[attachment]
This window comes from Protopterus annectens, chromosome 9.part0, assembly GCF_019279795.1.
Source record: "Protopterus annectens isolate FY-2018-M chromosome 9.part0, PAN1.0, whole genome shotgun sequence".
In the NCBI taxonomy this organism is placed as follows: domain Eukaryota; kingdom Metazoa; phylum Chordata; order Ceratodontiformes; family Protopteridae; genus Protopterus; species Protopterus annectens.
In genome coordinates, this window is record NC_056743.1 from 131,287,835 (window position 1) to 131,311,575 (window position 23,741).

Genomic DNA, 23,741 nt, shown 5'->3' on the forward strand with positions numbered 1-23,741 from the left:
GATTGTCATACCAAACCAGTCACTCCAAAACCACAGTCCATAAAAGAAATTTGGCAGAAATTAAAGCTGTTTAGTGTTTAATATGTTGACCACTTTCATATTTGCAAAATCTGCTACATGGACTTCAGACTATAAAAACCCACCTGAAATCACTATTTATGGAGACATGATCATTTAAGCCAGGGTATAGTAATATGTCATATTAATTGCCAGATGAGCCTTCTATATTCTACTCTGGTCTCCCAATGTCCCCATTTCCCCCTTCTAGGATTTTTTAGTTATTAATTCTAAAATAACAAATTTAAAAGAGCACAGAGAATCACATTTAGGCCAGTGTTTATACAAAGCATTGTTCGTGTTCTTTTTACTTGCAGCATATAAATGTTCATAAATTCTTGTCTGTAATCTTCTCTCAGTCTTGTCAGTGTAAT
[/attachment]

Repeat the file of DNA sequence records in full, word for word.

This window comes from Protopterus annectens, chromosome 9.part0, assembly GCF_019279795.1.
Source record: "Protopterus annectens isolate FY-2018-M chromosome 9.part0, PAN1.0, whole genome shotgun sequence".
In the NCBI taxonomy this organism is placed as follows: domain Eukaryota; kingdom Metazoa; phylum Chordata; order Ceratodontiformes; family Protopteridae; genus Protopterus; species Protopterus annectens.
In genome coordinates, this window is record NC_056743.1 from 131,287,835 (window position 1) to 131,311,575 (window position 23,741).

Genomic DNA, 23,741 nt, shown 5'->3' on the forward strand with positions numbered 1-23,741 from the left:
GATTGTCATACCAAACCAGTCACTCCAAAACCACAGTCCATAAAAGAAATTTGGCAGAAATTAAAGCTGTTTAGTGTTTAATATGTTGACCACTTTCATATTTGCAAAATCTGCTACATGGACTTCAGACTATAAAAACCCACCTGAAATCACTATTTATGGAGACATGATCATTTAAGCCAGGGTATAGTAATATGTCATATTAATTGCCAGATGAGCCTTCTATATTCTACTCTGGTCTCCCAATGTCCCCATTTCCCCCTTCTAGGATTTTTTAGTTATTAATTCTAAAATAACAAATTTAAAAGAGCACAGAGAATCACATTTAGGCCAGTGTTTATACAAAGCATTGTTCGTGTTCTTTTTACTTGCAGCATATAAATGTTCATAAATTCTTGTCTGTAATCTTCTCTCAGTCTTGTCAGTGTAAT